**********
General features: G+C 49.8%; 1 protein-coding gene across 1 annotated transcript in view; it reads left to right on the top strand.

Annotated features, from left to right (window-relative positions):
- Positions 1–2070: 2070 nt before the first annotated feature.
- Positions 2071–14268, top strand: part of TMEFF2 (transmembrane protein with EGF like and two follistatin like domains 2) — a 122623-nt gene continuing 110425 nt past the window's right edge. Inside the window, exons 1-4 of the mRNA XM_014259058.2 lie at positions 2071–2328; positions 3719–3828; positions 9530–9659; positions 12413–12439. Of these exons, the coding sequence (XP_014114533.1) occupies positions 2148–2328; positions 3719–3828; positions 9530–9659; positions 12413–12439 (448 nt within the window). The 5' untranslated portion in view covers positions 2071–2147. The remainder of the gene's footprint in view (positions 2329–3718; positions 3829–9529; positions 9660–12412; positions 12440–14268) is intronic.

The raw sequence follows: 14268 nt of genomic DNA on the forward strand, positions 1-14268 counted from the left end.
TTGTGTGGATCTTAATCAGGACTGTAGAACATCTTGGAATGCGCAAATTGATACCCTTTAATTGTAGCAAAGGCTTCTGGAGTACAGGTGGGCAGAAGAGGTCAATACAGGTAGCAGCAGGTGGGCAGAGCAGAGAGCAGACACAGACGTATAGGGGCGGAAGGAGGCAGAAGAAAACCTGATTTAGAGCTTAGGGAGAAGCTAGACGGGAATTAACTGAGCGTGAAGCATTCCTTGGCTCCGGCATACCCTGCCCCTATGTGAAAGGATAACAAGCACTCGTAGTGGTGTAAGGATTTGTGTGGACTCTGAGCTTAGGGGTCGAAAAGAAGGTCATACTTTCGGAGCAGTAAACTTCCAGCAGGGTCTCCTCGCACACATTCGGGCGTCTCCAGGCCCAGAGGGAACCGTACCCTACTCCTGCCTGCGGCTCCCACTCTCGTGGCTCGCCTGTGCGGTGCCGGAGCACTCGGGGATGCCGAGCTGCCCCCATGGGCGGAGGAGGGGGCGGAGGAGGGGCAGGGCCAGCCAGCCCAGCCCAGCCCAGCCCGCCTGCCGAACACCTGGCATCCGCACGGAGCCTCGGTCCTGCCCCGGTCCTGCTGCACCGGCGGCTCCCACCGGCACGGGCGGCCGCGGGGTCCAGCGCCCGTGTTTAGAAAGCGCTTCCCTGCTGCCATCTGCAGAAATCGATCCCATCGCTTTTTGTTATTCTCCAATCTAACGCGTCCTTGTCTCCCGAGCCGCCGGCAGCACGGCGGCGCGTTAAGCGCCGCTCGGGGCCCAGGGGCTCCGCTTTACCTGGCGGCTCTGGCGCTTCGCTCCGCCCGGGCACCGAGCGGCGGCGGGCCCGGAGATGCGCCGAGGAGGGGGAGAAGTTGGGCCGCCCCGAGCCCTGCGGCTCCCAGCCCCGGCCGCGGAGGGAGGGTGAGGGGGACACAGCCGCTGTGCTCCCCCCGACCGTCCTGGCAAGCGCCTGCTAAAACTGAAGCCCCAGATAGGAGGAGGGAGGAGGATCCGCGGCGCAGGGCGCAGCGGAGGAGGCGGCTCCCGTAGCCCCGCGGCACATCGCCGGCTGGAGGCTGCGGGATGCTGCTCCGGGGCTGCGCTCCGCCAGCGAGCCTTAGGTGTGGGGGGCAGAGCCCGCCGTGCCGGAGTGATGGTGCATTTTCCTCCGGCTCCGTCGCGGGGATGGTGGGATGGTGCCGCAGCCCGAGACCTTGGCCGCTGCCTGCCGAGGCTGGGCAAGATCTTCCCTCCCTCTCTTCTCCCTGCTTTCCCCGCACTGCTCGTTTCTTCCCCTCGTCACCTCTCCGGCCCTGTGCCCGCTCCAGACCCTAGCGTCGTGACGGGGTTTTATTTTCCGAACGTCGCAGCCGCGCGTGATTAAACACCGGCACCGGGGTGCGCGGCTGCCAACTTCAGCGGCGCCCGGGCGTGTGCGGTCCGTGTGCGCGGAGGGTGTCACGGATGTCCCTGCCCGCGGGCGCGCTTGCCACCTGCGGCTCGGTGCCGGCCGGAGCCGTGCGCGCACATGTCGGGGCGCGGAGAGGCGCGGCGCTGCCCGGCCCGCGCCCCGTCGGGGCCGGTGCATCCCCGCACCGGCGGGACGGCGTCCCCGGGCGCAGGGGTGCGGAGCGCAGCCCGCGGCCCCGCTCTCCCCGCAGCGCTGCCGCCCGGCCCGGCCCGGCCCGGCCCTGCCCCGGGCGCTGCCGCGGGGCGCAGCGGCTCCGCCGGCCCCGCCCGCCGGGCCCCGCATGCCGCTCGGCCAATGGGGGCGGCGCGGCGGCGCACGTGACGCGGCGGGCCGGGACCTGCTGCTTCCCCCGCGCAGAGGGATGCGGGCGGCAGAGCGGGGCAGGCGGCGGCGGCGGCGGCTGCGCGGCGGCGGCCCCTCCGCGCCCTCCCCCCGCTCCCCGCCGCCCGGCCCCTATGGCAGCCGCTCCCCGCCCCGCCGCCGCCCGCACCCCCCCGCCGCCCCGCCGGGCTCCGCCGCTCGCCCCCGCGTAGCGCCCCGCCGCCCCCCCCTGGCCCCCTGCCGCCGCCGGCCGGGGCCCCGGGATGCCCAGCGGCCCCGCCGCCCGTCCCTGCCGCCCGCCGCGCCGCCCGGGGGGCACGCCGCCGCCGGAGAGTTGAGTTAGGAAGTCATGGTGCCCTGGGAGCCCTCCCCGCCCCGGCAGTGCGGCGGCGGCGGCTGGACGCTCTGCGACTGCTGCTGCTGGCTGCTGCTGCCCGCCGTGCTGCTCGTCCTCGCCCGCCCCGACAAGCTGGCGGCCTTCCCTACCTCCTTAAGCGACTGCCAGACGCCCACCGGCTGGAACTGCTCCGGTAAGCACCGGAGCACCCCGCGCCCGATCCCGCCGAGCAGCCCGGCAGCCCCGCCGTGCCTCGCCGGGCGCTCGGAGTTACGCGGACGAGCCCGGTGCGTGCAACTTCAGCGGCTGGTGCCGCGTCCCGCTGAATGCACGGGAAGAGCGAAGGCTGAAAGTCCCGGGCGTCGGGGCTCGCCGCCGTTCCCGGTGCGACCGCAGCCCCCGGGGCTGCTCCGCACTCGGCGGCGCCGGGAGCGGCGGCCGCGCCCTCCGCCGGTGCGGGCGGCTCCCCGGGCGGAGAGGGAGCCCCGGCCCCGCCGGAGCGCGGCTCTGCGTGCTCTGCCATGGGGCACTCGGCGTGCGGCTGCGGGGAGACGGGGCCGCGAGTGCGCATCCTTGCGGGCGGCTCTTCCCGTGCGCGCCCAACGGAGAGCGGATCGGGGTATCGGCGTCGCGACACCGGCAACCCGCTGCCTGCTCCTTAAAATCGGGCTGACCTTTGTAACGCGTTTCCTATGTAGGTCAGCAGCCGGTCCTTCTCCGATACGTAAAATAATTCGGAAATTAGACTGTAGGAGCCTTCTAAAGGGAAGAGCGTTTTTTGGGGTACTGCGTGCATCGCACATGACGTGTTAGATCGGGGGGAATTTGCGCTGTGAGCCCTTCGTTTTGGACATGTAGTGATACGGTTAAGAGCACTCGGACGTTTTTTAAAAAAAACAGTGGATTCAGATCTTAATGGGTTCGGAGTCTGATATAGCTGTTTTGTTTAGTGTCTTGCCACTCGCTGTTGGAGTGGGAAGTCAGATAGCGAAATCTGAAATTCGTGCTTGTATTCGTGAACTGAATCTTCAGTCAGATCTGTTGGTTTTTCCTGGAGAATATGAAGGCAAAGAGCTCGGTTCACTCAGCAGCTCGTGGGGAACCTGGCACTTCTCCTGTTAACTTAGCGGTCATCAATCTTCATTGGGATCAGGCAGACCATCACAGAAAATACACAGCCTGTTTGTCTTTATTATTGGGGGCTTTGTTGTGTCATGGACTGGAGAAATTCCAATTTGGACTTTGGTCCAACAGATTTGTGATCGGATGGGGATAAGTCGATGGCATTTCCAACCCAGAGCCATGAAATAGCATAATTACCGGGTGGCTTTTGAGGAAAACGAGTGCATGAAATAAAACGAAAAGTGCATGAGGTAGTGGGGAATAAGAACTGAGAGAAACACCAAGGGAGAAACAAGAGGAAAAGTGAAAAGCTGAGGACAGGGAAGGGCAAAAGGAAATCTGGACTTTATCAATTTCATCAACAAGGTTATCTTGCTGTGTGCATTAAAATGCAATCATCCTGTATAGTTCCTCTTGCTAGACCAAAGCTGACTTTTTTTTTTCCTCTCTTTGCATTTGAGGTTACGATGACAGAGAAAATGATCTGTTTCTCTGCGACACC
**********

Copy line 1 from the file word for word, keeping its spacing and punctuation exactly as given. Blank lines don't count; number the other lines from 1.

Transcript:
General features: G+C 49.8%; 1 protein-coding gene across 1 annotated transcript in view; it reads left to right on the top strand.